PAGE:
"Genetically engineered crops are among the technologies with potential to increase agricultural productivity, benefiting livelihoods of both small-scale and commercial farmers, while reducing inputs and environmental impacts," said Dave Douches, head of MSU's Potato Breeding and Genetics program. "Internationally, potatoes are the world's third-largest food crop. So our team is committed to developing new varieties, finding potatoes that result in reduced pesticide use and more sustainable growing methods, and exploring ways to enhance the nutritional value of the potato," he added.

MSU scientists will work with the University of Minnesota and J.R. Simplot Company, together with institutions based in Bangladesh and Indonesia. The researchers aim to develop varieties that will help farmers fight diseases such as late blight, and produce high yields.

For more details, visit the MSU website.

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Researchers from North Carolina State University (NCSU) show how plants handle at the molecular level, the release of ethylene, an important gaseous stress hormone that regulates plant growth and stimulates fruit ripening process. Plant geneticists Anna Stepanova and Jose Alonso show that ethylene triggers a process that begins, but doesn't complete gene expression, one of the cell's most basic functions.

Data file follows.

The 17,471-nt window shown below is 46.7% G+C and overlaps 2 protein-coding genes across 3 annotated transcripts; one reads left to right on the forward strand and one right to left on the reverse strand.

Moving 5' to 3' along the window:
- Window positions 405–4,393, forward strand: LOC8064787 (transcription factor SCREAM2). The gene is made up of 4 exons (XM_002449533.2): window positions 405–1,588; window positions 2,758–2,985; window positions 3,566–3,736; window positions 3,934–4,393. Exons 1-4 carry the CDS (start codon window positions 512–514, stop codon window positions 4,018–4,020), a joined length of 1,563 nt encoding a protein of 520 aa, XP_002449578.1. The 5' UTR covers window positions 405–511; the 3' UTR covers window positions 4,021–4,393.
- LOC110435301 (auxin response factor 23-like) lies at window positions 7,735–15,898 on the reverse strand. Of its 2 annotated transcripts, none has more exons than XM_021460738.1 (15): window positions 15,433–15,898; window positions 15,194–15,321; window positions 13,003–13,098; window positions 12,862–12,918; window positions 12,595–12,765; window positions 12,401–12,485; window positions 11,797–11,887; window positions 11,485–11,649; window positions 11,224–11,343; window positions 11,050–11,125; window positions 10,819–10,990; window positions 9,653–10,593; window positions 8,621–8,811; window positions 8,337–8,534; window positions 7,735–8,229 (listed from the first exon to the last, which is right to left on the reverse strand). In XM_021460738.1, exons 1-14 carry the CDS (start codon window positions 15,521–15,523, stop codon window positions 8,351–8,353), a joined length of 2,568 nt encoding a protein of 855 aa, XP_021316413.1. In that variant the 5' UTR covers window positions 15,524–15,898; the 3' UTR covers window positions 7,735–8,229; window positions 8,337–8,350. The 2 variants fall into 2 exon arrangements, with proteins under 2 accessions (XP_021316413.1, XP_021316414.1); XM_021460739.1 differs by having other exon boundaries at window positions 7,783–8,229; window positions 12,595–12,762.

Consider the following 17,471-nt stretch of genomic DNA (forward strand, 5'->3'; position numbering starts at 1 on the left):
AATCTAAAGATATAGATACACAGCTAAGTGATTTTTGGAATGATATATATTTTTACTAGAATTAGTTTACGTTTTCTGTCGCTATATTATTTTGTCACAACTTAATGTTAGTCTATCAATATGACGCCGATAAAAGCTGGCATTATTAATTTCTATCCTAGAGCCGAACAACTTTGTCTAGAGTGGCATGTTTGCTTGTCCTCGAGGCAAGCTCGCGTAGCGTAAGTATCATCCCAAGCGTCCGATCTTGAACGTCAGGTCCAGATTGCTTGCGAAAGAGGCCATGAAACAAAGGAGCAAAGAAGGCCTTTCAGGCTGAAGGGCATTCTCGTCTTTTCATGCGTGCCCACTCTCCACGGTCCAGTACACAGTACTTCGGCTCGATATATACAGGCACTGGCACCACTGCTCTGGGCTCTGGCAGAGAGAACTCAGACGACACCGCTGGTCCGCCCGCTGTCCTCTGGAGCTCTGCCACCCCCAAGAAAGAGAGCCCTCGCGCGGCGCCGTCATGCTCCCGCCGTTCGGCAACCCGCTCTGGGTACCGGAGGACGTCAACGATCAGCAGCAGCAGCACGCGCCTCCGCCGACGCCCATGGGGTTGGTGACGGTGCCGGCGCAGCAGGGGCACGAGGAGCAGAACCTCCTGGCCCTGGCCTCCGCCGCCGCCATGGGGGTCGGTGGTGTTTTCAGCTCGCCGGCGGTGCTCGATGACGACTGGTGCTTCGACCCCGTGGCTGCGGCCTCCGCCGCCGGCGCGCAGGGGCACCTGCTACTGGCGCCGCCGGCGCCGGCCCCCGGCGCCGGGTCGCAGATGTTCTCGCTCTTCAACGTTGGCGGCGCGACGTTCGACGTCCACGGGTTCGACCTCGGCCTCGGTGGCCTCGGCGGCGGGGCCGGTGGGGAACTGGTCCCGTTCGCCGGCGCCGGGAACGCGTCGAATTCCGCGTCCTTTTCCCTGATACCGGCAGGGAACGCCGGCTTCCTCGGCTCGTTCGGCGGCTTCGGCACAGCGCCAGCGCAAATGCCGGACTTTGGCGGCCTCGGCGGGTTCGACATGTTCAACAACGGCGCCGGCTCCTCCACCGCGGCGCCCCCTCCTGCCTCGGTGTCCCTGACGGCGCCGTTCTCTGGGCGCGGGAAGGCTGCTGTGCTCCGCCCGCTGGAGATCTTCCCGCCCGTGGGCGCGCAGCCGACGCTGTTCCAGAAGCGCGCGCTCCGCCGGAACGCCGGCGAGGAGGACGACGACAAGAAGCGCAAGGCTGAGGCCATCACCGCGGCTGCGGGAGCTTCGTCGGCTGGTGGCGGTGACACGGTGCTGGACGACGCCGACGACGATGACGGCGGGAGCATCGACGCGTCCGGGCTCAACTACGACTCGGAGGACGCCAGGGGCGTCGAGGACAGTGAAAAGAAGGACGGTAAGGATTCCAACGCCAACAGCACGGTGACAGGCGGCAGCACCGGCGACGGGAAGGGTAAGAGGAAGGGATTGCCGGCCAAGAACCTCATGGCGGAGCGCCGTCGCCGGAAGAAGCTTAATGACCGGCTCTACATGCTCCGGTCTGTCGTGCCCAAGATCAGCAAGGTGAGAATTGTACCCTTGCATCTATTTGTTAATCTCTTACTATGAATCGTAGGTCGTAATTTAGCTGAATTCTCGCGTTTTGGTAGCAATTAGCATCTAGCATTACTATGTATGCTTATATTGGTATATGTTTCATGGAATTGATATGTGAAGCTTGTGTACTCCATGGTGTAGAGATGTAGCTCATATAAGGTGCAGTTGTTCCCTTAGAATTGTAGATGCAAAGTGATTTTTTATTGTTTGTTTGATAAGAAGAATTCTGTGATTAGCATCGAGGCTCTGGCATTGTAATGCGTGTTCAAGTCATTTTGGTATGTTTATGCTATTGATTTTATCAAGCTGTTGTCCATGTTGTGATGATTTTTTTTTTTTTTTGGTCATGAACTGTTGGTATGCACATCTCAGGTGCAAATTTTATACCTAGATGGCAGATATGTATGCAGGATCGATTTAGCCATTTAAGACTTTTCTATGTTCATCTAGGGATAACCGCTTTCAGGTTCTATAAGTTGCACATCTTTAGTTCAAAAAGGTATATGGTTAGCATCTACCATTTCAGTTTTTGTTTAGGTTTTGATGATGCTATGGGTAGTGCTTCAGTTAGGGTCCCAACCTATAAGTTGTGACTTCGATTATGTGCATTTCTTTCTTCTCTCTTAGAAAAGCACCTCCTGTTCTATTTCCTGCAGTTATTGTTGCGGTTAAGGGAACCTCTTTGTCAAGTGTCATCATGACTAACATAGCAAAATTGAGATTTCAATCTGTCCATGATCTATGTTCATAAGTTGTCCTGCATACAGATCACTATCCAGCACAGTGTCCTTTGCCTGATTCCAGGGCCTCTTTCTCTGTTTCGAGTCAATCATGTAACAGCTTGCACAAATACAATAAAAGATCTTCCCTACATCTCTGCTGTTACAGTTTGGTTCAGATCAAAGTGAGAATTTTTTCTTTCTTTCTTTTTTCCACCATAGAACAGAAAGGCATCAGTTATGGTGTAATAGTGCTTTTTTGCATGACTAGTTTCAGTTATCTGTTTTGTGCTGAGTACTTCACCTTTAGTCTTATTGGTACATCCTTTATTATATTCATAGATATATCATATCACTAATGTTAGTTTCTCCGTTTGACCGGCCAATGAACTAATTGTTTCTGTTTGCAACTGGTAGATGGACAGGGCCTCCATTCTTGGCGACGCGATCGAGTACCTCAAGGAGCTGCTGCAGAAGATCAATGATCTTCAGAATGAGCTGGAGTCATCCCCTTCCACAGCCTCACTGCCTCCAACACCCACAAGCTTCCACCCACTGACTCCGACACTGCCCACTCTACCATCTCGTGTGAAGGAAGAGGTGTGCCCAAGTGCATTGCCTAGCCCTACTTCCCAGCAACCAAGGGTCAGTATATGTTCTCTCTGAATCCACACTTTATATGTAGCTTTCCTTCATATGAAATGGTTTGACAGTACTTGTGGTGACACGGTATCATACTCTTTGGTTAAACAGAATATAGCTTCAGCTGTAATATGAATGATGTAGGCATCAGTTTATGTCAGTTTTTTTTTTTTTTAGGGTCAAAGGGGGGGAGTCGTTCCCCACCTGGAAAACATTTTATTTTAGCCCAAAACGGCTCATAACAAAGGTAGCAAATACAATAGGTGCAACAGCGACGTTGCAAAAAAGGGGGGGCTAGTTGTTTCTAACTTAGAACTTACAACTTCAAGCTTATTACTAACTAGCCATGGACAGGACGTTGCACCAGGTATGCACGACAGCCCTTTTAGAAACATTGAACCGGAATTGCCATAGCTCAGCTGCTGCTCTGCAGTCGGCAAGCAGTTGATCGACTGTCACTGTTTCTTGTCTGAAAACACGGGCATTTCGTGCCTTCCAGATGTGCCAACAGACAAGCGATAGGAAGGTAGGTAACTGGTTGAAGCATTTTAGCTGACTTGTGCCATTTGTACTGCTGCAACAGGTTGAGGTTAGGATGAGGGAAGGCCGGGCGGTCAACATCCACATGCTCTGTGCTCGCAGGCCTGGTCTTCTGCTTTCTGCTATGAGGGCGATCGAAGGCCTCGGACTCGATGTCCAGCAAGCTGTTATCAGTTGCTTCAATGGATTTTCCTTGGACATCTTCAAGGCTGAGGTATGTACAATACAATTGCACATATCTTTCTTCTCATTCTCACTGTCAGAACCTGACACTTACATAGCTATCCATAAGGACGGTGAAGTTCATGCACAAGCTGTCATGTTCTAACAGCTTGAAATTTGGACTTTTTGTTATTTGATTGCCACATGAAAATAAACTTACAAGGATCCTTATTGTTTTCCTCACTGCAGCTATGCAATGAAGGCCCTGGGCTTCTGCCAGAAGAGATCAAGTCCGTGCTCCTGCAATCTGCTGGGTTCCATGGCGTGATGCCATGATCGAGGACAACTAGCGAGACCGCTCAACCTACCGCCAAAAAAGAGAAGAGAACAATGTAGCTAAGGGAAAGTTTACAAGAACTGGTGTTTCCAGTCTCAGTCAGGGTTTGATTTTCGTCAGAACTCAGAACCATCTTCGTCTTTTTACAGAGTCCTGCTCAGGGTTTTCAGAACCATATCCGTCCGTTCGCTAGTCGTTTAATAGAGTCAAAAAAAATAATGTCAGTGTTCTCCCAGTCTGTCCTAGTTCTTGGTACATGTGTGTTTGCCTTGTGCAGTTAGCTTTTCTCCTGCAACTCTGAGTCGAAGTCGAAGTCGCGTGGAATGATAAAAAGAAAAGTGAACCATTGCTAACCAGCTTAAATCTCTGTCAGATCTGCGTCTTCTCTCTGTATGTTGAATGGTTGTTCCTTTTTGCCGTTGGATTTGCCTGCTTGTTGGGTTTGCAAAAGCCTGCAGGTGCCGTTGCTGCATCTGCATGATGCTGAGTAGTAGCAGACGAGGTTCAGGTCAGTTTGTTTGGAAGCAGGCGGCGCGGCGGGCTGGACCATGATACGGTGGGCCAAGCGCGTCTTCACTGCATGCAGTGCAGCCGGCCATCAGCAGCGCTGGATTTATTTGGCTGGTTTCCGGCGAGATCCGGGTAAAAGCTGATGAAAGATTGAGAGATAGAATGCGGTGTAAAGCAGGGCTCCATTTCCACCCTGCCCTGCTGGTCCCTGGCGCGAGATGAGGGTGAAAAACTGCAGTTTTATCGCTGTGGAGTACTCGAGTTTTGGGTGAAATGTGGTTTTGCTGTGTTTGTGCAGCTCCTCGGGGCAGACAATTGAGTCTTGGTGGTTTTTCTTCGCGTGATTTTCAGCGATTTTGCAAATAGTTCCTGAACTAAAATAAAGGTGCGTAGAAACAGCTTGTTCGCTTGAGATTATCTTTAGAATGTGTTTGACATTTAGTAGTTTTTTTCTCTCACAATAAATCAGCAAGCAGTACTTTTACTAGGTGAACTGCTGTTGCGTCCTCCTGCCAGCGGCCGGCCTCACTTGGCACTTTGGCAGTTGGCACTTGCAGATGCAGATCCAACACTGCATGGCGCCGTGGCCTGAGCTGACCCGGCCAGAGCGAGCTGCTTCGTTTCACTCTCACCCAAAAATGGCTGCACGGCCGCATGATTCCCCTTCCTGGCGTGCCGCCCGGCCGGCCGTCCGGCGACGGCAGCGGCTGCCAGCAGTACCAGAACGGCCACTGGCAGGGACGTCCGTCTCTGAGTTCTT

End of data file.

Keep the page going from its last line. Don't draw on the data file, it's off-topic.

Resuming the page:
The researchers show that, when ethylene is perceived, transcription of certain genes that function as circuit breakers of ethylene signaling occurs, but protein production becomes restricted until ethylene is removed.

Their study shows that a key signaling molecule, EIN2, is an essential component in the ethylene-response process. EIN2 protein binds to the messenger RNA of the ethylene circuit breaker EBF2, incapacitating its protein synthesis, and thus allowing for a full activation of plant ethylene responses.